"I did 2 very important things in my life - 'Torch Song Trilogy,' which changed the face of the American theater, and 'The Golden Girls,' which changed people's attitudes toward older characters," Estelle Getty told Rick Du Brow of the 'Los Angeles Times' in 1992. Between 1985 and 1992, 'The Golden Girls' was at the "forefront of a new age of TV dramedy." Rue McClanahan remembered, "It was revolutionary in that it was using women as its leads - women over 50, which was, 'Oh my word!', so daring and unheard of."
Brandon Tartikoff believed, "'Golden Girls' defies all the demographic rules of television." Estelle told Clifford Terry of the 'Chicago Tribune', "I never expected it to be such a hit. I think it's a success because it is funny and honest and well acted, and it's about people you know." Rue also told Randy Alexander of 'Newhouse', "Everybody seemed to respond. I think we were the first to do this type of thing."
"My objective is to entertain, to be funny," Susan Harris told Ed Bark of 'Dallas Morning News'. "Then along the way, if I can make a point or raise an issue, that's terrific." Rue remarked, "I guess I'm not really that concerned about setting trends so much as depicting life or at least helping to solve problems and give people alternatives." TV analyst Michael Dann observed, "The remarkable thing about 'The Golden Girls' is that its audience cuts through all age groups. One show is a hit, 2 is a trend."
David Poltrack of CBS told the Associated Press in 1989, "The major population shift is the aging of the baby boomers. When they were young, television was very youth-oriented. Gradually, the television networks are recognizing that the advantage is to go with this aging baby boomer generation." Susan acknowledged, "I think it was the first time I'd ever been excited about a network idea … On TV, you cannot write for adults – realistic adults. The boundaries have not been stretched as much as they have in feature films." Although "in film, the writer has no power and most films are never made. At least in television, you get to see it done right away. So there are payoffs."
However Brandon cautioned, "But you also have to look at consumer habits. Our standard approach is to come up with a good show that has as widespread an appeal as possible. 'Golden Girls' is a show that recognizes the graying of America but it's universal in its appeal. It attracts teenagers and young people as well. It defies advertisers who thought it would be a show that would appeal to only people over 50."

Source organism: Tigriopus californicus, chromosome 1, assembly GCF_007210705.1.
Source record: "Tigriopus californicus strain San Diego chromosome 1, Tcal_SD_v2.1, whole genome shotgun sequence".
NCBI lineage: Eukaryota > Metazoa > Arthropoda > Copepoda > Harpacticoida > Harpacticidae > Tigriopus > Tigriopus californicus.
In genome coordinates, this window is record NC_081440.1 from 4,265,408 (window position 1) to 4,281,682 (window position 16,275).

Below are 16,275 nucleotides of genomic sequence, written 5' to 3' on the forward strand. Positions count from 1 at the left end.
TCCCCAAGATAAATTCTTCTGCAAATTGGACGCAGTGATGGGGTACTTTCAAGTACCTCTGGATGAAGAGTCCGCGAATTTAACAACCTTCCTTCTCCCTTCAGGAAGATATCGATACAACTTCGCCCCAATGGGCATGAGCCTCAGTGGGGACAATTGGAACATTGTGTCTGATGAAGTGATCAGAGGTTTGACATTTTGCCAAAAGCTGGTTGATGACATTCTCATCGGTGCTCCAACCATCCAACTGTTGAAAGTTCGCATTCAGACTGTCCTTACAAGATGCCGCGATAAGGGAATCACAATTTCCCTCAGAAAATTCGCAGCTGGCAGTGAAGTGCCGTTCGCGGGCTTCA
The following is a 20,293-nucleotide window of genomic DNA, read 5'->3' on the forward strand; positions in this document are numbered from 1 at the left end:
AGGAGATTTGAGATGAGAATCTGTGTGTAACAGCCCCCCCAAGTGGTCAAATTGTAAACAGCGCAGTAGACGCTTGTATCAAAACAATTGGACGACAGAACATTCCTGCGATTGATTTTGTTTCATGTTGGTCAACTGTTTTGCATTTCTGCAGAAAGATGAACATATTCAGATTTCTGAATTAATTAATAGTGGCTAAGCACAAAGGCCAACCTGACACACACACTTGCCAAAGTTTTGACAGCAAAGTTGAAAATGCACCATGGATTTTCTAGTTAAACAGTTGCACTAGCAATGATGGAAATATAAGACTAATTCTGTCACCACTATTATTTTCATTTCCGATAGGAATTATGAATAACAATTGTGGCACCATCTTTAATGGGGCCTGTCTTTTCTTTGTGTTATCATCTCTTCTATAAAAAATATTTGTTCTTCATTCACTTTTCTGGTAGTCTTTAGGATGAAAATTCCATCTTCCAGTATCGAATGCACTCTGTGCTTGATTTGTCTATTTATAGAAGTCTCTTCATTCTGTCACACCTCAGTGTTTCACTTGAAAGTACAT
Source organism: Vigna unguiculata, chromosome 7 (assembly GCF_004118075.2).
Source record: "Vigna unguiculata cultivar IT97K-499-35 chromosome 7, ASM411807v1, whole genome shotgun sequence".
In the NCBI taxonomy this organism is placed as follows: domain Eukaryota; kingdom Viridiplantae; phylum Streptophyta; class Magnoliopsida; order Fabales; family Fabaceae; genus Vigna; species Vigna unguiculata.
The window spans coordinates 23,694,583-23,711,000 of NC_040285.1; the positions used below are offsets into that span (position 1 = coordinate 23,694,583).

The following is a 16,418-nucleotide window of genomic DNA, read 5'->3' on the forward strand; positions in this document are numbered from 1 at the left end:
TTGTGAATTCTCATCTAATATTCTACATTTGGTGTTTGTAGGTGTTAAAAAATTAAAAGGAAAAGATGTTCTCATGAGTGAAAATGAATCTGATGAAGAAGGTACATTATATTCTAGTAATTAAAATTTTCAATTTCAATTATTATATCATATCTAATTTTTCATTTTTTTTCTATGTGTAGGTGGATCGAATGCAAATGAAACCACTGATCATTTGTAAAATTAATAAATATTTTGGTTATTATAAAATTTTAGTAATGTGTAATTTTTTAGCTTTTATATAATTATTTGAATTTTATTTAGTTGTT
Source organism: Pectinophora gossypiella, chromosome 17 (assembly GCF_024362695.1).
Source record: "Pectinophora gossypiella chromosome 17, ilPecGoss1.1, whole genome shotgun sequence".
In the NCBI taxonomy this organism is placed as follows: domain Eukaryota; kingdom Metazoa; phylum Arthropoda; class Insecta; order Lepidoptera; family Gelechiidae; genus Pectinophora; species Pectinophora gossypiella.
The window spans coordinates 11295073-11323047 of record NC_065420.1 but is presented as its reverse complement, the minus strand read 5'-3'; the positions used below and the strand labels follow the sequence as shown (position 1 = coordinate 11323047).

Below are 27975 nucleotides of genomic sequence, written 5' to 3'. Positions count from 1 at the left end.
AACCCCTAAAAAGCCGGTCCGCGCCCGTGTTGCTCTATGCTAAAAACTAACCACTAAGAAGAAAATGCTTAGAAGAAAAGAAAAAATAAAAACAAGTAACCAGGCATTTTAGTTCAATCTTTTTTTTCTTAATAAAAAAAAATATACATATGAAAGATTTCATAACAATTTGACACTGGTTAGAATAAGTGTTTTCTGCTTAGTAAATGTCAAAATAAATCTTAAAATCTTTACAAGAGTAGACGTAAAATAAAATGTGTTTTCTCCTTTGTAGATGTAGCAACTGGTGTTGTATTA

Paul Schulman spent $175 million in one year buying network ads for 14 companies offered, "I think 'The Golden Girls' was a phenomenon in itself and all the imitations will bite the dust quickly. Young people are still the key to high prices on a network. The most expensive show on TV today (in the 1989-1990 season) is 'Cheers' because of its enormous appeal to the 18-49 audience. 'The Cosby Show' has a higher rating but it attracted a large number of kids. The aim of every network programmer is to get another 'Cheers' or 'Roseanne'. At CBS, 'Wiseguy' doesn't get a big rating but that's the show all the advertisers ask for because of its young demographics."
One critic reasoned, "'The Golden Girls' has found a marvelous cast to inject life into a fairly standard situation comedy." Susan conceded, "We're not doing anything that you probably wouldn't find on daytime television in the soaps, or on the 7 o'clock news. What we've done you've seen before." Betty White told Alan Carter of 'New York Daily News' in 1989. "No one thought that a sitcom about 4 women of this certain age would do well with the TV audience.
"It shocks me how we cross over into all demographic groups. I don't think I really knew that we had a hit until I saw the first script. Still, I prayed a lot." David Poltrack made the comment at the time, "When people pass 40 they become more interested in news and information-based shows. The networks are losing audience to competitors but the news and information shows are stable. You'll see more of these shows in the 1990s.”